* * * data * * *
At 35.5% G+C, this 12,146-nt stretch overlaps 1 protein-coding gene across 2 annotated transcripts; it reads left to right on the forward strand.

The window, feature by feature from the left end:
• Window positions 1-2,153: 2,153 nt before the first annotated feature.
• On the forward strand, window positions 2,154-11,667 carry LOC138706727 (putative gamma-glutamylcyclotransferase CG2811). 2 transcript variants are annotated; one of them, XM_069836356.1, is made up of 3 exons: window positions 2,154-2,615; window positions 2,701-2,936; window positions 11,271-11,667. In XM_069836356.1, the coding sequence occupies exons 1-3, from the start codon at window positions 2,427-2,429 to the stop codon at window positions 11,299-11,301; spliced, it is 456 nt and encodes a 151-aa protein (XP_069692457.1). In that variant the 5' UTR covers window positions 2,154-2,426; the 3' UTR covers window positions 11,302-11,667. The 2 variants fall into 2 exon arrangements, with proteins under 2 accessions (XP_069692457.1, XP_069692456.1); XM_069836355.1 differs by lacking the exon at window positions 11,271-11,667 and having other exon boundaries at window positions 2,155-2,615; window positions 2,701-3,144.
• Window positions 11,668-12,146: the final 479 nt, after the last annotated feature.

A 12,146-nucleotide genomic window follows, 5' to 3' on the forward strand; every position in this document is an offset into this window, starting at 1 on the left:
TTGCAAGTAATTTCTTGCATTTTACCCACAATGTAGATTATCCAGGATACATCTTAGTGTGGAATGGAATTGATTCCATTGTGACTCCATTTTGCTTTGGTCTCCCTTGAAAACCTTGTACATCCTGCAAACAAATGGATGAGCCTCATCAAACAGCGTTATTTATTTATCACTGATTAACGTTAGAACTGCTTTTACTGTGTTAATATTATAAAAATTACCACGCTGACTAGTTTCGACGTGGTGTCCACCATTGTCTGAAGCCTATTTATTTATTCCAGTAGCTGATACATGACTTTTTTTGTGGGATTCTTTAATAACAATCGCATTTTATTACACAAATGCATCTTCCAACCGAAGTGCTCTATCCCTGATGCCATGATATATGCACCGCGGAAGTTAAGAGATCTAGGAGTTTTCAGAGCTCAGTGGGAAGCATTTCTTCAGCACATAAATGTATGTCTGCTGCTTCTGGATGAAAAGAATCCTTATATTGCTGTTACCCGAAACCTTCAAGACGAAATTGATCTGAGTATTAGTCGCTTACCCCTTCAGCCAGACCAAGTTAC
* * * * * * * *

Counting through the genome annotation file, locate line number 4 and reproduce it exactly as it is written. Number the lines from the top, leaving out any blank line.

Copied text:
• On the forward strand, window positions 2,154-11,667 carry LOC138706727 (putative gamma-glutamylcyclotransferase CG2811). 2 transcript variants are annotated; one of them, XM_069836356.1, is made up of 3 exons: window positions 2,154-2,615; window positions 2,701-2,936; window positions 11,271-11,667. In XM_069836356.1, the coding sequence occupies exons 1-3, from the start codon at window positions 2,427-2,429 to the stop codon at window positions 11,299-11,301; spliced, it is 456 nt and encodes a 151-aa protein (XP_069692457.1). In that variant the 5' UTR covers window positions 2,154-2,426; the 3' UTR covers window positions 11,302-11,667. The 2 variants fall into 2 exon arrangements, with proteins under 2 accessions (XP_069692457.1, XP_069692456.1); XM_069836355.1 differs by lacking the exon at window positions 11,271-11,667 and having other exon boundaries at window positions 2,155-2,615; window positions 2,701-3,144.